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The Board of Selectmen received an update on a number of town road and bridge projects during its regular meeting December 5, before hearing briefly from a representative of the Newtown Pension Commission and approving two key changes related to pension business.
The meeting began with Public Works Director Fred Hurley reviewing a raft of major projects either in progress or poised to begin in the coming weeks and months. His first focus was on the narrow bridge just below the intersection of Glen and Walnut Tree Hill Roads.
Mr Hurley said that project, which will replace the existing bridge with a wider structure, will also include some work to adjust the approach to both ends to improve safety. That additional work will require the permanent relocation of several utility poles owned by Frontier Communications.
The public works chief explained that he would be meeting with Frontier representatives in the coming days to facilitate permanently relocating those poles just once — instead of temporarily relocating them, and permanently reinstalling them once the project is complete. Mr Hurley said that bridge project should only take about six months to finish, could begin before the first of the New Year, and would at all times provide at least one lane of access to adjacent neighborhoods in the area along the Pootatuck and Housatonic Rivers, including the Shady Rest subdivision.
Mr Hurley told selectmen that while the department at Frontier charged with handling pole work has exhausted its budget for the year, the town is positioned to cover that cost and eventually get reimbursed, versus putting the job on hold until Frontier receives new funding to underwrite pole installation and relocation work next year.
Moving on to another high-profile project, Mr Hurley updated selectmen on the Toddy Hill Road bridge replacement, just below its intersection with Berkshire Road/Route 34. He said that the state DOT continues to work with potential design tweaks, as a result of work on and around that project dovetailing with improvements to, and a new on/off ramp configuration of Exit 11 from Interstate 84.
“We may have to end up raising the elevation of the bridge” from what was originally planned, he said. “But there won’t be any substantial change to the actual bridge design.” He said that any added costs to the town for extra and unanticipated site and adjacent construction work would eventually be reimbursed by the state.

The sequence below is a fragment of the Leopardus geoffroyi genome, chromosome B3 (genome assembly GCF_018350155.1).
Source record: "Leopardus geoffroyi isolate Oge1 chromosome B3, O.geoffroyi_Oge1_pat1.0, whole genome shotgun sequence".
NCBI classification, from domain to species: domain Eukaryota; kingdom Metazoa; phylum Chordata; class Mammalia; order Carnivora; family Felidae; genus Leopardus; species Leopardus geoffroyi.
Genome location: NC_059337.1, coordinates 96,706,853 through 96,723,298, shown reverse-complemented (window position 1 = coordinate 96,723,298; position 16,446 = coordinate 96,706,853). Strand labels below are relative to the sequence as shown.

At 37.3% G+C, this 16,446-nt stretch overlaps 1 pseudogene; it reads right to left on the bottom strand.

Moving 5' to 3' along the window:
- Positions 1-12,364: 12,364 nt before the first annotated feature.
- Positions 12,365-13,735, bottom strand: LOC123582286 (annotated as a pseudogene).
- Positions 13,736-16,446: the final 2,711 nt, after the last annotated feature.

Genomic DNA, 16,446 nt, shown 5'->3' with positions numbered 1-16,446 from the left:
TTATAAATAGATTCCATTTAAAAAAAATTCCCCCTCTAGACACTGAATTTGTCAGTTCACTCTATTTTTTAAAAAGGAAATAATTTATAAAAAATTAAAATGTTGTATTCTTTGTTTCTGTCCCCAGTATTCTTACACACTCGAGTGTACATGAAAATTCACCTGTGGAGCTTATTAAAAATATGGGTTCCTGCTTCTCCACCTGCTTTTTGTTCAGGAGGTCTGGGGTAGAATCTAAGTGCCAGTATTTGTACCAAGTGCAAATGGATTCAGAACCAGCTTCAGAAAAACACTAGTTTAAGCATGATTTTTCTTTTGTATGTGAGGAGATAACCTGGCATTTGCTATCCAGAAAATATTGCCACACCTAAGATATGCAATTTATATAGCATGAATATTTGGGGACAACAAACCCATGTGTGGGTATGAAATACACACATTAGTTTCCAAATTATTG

The public works official then briefed selectmen on road and bridge work that will be incorporating property along Main Street, to the intersection of Sugar Street/Route 302, and another bridge replacement on Sugar Street just west of the Main Street intersection. He said that project will involve noticeable encroachment onto private property on the corner known as The Pleasance, which is owned by the Scudder Smith Family Association, LLC. (See related story.)
Other projects that were briefly reviewed included the realignment of Edmond Road to create an intersection with Church Hill and Commerce Roads adjacent to the new Wheels minimart, and a reconfiguration of the “upper” Pecks Lane/South Main Street intersection. Mr Hurley said negotiations with property owners in the area of that second project are nearly complete.
Once that accident-plagued intersection project is complete, he said Pecks Lane will have a completely separate curb cut onto South Main Street, versus sharing an awkward three-way configuration with Prospect Drive that offers “terrible sight lines” for drivers pulling into and out onto the state roadway.
Mr Hurley said some areas of deterioration or “delamination” of approximately seven-year-old asphalt that is occurring on Riverside Road would be spot patched on or before December 10, and reviewed a punch list of road projects that are being carried into 2017. Those carried over projects are scheduled for Crestwood Drive, Oakview Road, Washington Avenue, Monitor Hill, Park Lane, Keating Farm, and Dinglebrook Roads.